Artists

Photo Credit: NIU Chun-Chiang

CHOU Meng-Yeh

CHOU Meng-Yeh's Art Work Exhibition
CHOU Meng-Yeh's Exhibition Detail
CHOU Meng-Yeh's Art Work
CHOU Meng-Yeh's Art Work Photo
CHOU Meng-Yeh's Art Work Exhibition Photo
CHOU Meng-Yeh's
CHOU Meng-Yeh's Art Work Detail

CHOU Meng-Yeh

Location USA / Los Angeles
Residency 18th Street Arts Center
Year of the Grant 2006
Work Measurement, 100 Minutes Per Day
CHOU Meng-Yeh, graduated from Université Paris VIII, France. She studied Mathematics in National Central University (1986-1987) and Anthropology in National Taiwan University (1988-1992). She had many residency experiences, such as 18th Street Arts Center, Vermont Studio Center, ISCP, New York in 2006. She also had residencies in Taiwan, including Gold Museum (2012), Juming Museum (2011-2012), 435 Residency (2010), Art Site of Chia-Yi Railway (2005), Taipei Artist Village (2004) and Suho Paper Memorial Museum (2002).

Artist Statement: Measurement



A tall ‘space’. Width: 444.5 cm. Length: 494 cm. Height: immeasurable, at least higher than 600 cm.



Windowless. The skylight on the ceiling brought in bright sunshine everyday. I began to study this ‘space’ that I would be in for the next 4 months by measuring, using numbers to measure numbers.



I could not install light fixtures in the ‘space’. Therefore, I give colors to my numbers for the first time in this room of pure white and simplicity. Although I did not have control over the shadows due to the lack of light fixtures, I was subtly surprised by the natural silhouettes created by the sunlight in the afternoons.



I used differently-sized square pieces of paper as units. I drew, cut, and came up with two measurements of the ‘space’. Two parallel lines, two results.



Questions that were asked during open studio:



No. 1: How did you stick these numbers up there?

No. 2: Why numbers?

No. 3: Do you use words in addition to numbers?

No. 4: Are these numbers arranged in order?



Despite these basic questions, some people asked if my work was related to this ‘space’. Some saw the lack of meaning in the squares on the floor and conversely the realness in the numbers on the wall; some even discovered the shadows that were upside down.



In addition, I did another project using numbers to measure numbers. It was about my own height.



100 Minutes Per Day



I began my project 100 Minutes Per Day on June 1st, 2008. I wanted to see a city in a different perspective, breaking out of the box from the city’s own stereotypes.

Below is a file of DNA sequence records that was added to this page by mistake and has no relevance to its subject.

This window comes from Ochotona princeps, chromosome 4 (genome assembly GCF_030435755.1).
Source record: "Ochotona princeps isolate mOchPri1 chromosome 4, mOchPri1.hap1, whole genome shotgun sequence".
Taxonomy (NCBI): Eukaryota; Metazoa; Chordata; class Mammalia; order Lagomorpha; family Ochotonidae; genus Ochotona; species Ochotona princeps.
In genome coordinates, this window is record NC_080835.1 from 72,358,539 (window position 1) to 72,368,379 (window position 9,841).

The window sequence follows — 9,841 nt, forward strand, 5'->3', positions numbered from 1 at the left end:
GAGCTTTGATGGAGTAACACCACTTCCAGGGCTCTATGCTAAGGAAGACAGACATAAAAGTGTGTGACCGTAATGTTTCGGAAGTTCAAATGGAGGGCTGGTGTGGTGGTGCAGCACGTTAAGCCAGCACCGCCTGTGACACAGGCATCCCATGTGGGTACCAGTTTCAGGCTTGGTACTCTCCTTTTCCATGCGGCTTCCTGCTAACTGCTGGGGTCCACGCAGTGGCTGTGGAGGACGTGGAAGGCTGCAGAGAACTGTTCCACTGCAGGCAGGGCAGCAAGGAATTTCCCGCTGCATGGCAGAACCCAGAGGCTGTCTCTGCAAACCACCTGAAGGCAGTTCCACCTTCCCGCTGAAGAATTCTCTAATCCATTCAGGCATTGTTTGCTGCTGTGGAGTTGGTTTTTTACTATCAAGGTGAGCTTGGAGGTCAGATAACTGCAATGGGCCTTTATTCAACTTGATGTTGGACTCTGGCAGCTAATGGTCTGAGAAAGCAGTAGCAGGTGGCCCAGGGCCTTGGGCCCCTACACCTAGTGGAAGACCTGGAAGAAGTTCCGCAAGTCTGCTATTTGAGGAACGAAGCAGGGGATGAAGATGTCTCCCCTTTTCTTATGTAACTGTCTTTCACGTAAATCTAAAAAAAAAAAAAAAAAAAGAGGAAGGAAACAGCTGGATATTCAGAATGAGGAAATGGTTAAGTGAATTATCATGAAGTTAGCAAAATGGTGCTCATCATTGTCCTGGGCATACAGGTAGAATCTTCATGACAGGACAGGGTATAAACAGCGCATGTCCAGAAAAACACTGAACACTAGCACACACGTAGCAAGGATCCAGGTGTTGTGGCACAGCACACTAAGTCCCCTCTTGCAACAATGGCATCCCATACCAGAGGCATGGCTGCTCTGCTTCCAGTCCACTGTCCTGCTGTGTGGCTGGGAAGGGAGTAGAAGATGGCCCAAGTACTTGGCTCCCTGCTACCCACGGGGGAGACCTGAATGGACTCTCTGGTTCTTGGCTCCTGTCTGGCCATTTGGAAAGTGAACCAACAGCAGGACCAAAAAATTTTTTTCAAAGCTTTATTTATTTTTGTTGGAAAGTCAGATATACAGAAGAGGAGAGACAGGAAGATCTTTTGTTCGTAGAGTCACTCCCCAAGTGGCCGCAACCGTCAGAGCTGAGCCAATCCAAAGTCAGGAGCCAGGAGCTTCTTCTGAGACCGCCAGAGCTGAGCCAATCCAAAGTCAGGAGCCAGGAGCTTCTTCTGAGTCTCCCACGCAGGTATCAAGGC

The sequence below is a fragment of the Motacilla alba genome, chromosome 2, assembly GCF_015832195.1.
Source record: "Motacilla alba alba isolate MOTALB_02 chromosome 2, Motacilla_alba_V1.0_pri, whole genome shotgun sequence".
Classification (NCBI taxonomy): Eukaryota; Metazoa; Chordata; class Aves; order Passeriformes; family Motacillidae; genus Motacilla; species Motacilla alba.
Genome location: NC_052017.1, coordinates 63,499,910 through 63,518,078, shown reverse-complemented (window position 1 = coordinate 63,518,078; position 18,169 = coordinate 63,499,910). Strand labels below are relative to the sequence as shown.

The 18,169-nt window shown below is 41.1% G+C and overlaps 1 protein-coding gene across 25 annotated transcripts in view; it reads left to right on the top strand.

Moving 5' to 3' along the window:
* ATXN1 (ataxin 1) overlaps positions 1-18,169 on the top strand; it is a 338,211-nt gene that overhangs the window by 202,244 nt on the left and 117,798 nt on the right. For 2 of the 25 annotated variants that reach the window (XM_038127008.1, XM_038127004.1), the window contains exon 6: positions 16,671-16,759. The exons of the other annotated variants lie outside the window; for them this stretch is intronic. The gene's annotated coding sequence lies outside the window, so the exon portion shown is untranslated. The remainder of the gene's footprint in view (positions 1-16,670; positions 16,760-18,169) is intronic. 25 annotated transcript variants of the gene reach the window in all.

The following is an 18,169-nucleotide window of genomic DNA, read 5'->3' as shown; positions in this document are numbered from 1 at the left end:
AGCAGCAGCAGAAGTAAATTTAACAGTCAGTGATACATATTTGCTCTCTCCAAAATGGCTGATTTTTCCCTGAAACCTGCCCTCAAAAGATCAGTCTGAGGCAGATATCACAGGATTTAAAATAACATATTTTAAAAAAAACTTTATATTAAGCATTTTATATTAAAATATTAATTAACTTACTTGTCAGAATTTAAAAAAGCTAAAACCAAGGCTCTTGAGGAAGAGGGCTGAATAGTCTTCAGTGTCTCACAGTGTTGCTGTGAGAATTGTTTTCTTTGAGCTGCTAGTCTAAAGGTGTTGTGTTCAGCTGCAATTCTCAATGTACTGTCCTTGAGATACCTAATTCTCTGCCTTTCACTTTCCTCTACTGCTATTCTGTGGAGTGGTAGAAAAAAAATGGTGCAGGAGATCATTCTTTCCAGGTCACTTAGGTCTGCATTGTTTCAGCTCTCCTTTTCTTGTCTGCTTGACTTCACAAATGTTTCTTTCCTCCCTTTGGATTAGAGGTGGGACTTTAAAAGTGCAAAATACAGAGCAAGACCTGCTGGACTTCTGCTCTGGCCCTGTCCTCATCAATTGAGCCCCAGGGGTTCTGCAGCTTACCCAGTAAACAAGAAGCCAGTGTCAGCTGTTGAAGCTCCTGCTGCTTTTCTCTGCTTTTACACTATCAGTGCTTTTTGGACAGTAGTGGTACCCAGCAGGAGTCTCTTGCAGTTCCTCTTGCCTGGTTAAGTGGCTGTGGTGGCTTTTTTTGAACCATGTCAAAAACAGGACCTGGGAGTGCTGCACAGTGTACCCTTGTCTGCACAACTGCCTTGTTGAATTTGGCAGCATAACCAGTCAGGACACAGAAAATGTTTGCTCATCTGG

For the whole month of June, I would find a location in New York City and take 100 photos in a rate of one photo per minute.



I would decide on the backdrop first. Then I would look for a spot where I could sit and set up my mini tripod. Finally, I would sit with a bottled water in hand and wait until 100 minutes had passed. There were 30 days in June. 3000 photos were taken. These photos were edited into a video piece that lasted 30 minutes. The audience would see real time condensed into 1/1000 in this video.



There were little incidents during my photo shoots. For example, a nice cool spot would turn into a smoking grill directly under sunlight in 40 minutes, a giant trash bag would suddenly appear in front of the camera, a taxi would take up the whole frame at the last 15 minutes of a shoot, some pungent smell out of nowhere would somehow infuse the air on the 52nd minute, etc. Some people would stare at me, or sneak glances at me to be more precise. Some would ask me what I was doing. It was perfect opportunity to establish some good relationships. Too bad I only had one camera.



100 Minutes Per Day enabled me to become an authentic tourist in New York. I supposed that I would probably be going to galleries and museums and performances all day, everyday if not for this project.



Being a not so eager person, I still went to plenty of exhibitions while I was in NYC. Honestly speaking, however, few shows actually inspired or touched me. On the other hand, I had unexpectedly gained a lot from this project.



I did not have sense of direction. So I erased the New York map in my mind completely. I would get on a train and get off at a random spot. Then I would go on a random street, wander around, and choose a location for a photo shoot. Having grown up in a city, I had been used to moving at a fast pace. Moving quickly from one spot to another, rarely pausing to see the scenery on the road.



Then I paused because of this project.



I sat on the side of the street, not listening to music, not thinking. Doing nothing but sitting there for 100 minutes. I watched people and shadows move around me. My mind was crowded with complex and disordered thoughts. At first, I felt like I needed to use this 100 minutes for something productive. Gradually, however, I found myself blanking out. And this whole 100 minutes of blanking out was such a wonderful thing. Everything happening around me seemed to be unrelated to me. It was such a wonderful thing, indeed.